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Chenab is a beautiful river in Pakistan, flowing through the mountains of Jammu and ending its journey by submitting its natural glory to the mighty River Indus. Meandering through some of the most important cities, the fast-flowing river deposits rich sediment along its banks, making the soil fertile for plantation and thus providing a source of livelihood to many local inhabitants. River Chenab is not only the source of fertile soil, but many poets and artisans have sought inspiration from the mesmerizing river set against the backdrop of snow-capped Himalayan peaks, which is reflected in their poetry and art pieces.
Legendary poets like Allama Iqbal and Faiz Ahemd Faiz were born in Sialkot, which is one of the cities standing in proximity to River Chenab. Let us walk you through the banks of the most celebrated river of the country, which is rich in history and remains an integral part of popular Pakistani folklore.
Map of River Chenab
The name Punjab is made of two Urdu words: “punj,” which means five, and “aab,” which means water. Thus the name of the province Punjab is reflective of the five free flowing rivers the province boasts to have. Chenab is one of the five rivers flowing through Marala, which is about 24 km away from Sialkot. It continues its journey through Behlolpur, Dhool Kalan, Kathala, Khanki, Takht Hazara, Chiniot, Bukharian, Muhammadi Shareef, Hussainabad, Bula, Garh Maharaja, Samandwana, Mochiwali, Shaher Sultan and completes its path at Mithankot where it merges into the vast River Indus.
In the Himalayas, the melting snow forms a small rivulet emerging from its slopes. Slowly and gradually it transforms into a full flowing river. River Chenab is a confluence of two streams, Chandra and Bhaga in India from where it has taken its name Chenab.
At the beginning, River Jhelum joins in and then further downstream Ravi and Sutlej also fall into River Chenab, before meeting River Indus, which eventually completes its journey by flowing into the Arabian Sea. River Chenab covers a 1000 km long journey, nourishing various towns and villages. Carrying silt from the plains and plateaus of Kashmir River Chenab deposits the fertile soil along the way.
Significance of River Chenab in Pakistani Folklore
Besides being a source of inspiration for many poets and writers, River Chenab has a deep influence on some of the most popular folklore of Pakistan, especially the story of Sohni and Mahiwal, which is one of the famous tragic romances of Punjab. Here’s how the story goes: Sohni had a talent for painting earthenware pots with intricate designs. The well-baked pots were made by his father and she used to tuck them under her arm and place it on her waist.
A rich merchant, Izzat Baig, from another village came to her father’s shop and saw Sohni painting the pots in full concentration. He immediately fell in love and continued visiting the shop just to catch a glimpse of Sohni engrossed in her work. He continued to stay back in the village to continue meeting his beloved. Slowly, he lost all his money and Sohni’s father hired him to her buffaloes – hence he was named Mahiwal, which means buffalo man.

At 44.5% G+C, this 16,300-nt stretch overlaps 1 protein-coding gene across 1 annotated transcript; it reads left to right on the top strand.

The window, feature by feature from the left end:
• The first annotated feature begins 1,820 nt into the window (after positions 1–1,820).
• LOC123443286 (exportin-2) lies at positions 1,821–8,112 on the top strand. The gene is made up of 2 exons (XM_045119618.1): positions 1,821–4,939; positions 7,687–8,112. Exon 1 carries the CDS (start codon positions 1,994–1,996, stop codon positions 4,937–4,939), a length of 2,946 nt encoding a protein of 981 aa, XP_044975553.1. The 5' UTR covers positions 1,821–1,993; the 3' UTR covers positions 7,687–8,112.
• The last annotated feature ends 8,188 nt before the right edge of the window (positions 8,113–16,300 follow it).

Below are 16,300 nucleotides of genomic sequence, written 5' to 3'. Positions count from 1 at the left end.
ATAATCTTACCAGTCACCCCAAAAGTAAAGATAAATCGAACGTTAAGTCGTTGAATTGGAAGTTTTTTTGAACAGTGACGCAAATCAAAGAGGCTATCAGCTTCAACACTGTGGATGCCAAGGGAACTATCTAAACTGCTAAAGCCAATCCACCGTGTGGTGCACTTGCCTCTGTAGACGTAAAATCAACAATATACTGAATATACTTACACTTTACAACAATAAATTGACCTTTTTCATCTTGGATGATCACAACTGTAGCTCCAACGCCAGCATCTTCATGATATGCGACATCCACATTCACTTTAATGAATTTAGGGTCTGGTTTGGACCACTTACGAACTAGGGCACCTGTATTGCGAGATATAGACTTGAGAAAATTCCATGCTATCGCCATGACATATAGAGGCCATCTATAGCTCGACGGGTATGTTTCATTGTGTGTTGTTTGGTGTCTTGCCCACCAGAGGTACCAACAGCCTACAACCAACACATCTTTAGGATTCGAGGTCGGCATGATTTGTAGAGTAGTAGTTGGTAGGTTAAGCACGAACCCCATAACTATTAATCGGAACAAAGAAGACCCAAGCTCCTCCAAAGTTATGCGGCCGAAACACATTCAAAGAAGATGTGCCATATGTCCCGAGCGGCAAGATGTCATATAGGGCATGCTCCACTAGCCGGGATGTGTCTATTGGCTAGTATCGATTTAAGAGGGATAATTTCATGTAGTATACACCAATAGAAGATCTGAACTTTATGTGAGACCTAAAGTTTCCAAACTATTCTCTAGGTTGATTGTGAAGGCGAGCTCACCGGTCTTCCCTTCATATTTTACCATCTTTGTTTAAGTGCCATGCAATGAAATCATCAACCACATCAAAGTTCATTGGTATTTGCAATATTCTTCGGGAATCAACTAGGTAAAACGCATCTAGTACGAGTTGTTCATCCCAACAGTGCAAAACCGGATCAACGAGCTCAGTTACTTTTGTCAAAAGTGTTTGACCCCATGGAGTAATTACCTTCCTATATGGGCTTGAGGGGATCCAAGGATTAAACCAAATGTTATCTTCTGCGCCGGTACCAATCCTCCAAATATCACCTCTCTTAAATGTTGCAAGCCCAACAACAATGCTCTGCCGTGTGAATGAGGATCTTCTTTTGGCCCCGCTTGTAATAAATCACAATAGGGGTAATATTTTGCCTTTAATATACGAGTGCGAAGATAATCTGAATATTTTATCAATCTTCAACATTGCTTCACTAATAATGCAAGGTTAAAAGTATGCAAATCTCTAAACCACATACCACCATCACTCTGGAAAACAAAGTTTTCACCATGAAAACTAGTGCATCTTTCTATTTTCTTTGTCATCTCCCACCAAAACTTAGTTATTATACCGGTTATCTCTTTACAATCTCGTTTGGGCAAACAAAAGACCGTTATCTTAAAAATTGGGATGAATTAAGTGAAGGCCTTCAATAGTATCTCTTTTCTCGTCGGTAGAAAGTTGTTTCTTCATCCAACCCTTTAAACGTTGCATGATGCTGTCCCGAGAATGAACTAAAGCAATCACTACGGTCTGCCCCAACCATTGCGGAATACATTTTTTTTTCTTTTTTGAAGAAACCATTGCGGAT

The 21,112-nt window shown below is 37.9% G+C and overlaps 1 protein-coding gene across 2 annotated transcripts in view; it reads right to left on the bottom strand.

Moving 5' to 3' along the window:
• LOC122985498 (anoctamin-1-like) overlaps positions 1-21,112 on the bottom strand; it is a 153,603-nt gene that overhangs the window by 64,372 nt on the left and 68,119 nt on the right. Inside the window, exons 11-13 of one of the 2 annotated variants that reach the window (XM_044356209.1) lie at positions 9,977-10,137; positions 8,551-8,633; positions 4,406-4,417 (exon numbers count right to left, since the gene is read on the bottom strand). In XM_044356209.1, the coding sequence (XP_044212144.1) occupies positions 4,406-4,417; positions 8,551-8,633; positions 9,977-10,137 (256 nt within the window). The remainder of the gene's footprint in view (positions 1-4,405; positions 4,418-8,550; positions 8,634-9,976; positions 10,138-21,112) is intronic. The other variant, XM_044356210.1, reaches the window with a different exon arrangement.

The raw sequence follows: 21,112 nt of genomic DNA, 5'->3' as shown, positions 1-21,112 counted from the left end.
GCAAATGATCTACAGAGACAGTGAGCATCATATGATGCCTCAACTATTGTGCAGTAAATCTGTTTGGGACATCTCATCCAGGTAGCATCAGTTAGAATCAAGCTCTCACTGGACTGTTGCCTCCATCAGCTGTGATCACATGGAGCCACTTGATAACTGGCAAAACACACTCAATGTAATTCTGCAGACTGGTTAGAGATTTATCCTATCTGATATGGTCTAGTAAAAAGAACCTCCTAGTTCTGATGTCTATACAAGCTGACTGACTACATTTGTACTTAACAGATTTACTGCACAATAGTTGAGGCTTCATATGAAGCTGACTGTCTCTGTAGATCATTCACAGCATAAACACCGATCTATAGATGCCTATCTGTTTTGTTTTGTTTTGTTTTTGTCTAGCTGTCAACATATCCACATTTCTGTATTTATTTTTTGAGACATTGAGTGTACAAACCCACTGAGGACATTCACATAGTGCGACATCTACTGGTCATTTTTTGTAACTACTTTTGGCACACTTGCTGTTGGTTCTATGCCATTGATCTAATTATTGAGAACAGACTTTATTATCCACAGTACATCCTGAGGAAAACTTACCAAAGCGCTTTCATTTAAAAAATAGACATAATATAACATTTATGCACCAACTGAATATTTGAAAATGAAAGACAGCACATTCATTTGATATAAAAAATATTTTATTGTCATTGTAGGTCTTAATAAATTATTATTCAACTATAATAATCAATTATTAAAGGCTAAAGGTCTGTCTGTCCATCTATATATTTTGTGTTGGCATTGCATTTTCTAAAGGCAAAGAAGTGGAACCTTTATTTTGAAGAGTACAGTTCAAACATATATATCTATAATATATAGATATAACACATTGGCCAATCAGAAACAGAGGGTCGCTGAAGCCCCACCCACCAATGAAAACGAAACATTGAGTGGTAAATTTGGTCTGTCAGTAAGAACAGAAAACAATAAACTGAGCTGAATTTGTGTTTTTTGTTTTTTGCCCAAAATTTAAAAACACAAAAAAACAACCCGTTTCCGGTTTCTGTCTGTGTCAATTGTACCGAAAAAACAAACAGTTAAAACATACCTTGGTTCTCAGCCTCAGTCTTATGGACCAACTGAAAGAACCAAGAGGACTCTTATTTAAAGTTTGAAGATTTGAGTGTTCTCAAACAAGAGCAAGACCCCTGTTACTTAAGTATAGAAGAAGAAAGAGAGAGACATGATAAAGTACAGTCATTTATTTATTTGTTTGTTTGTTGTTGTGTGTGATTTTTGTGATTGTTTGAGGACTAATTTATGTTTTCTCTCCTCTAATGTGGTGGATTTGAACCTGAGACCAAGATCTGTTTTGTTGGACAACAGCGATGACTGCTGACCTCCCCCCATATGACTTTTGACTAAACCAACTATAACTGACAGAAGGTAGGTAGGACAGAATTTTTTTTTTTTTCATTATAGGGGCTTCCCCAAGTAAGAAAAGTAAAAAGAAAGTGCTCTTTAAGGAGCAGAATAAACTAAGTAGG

Sohni deeply fell in love, but her father married her to another potter, who lived across the River Chenab. Sohni, who couldn’t eliminate her feelings for Mahiwal, swam across the river to meet her beloved. Since she didn’t know how to swim, she took a well-baked earthenware pot with her to aid her journey.
One day her sister-in-law saw her carrying the earthenware pot across the river. Upon Sohni’s return, the sister-in-law changed the pot with an unbaked one. The next night when Sohni swam across the river she soon realized that the pot was dissolving in the water. She called out to Mahiwal, who swam across the River Chenab to save his beloved from drowning. They both drowned in the River of Lovers, holding each other’s hands.
Quick Facts about River Chenab
Here are some quick and amazing facts about the River Chenab
- It is also called the “River of Lovers” or “River of Romance”— the terms have their roots in Punjabi folklore
- The River of Chenab has a total length of 605 miles i.e. 974 km
- It feeds several irrigation canals on its way
- Baglihar Dam is being built on River Chenab under the Indus Water Treaty
- The banks of River Chenab have fertile soil
So, this was a quick overview of the most amazing River Chenab in Pakistan. Don’t forget to write to us at email@example.com and we will surely get back to you. Subscribe to the Zameen Newsletter appearing on the right hand side of the page. You should also take a look at our comprehensive blogs on Mountains of Pakistan, Dams of Pakistan and Trekking Places in Pakistan. Stay tuned to the Zameen Blog, the best real estate blog in Pakistan.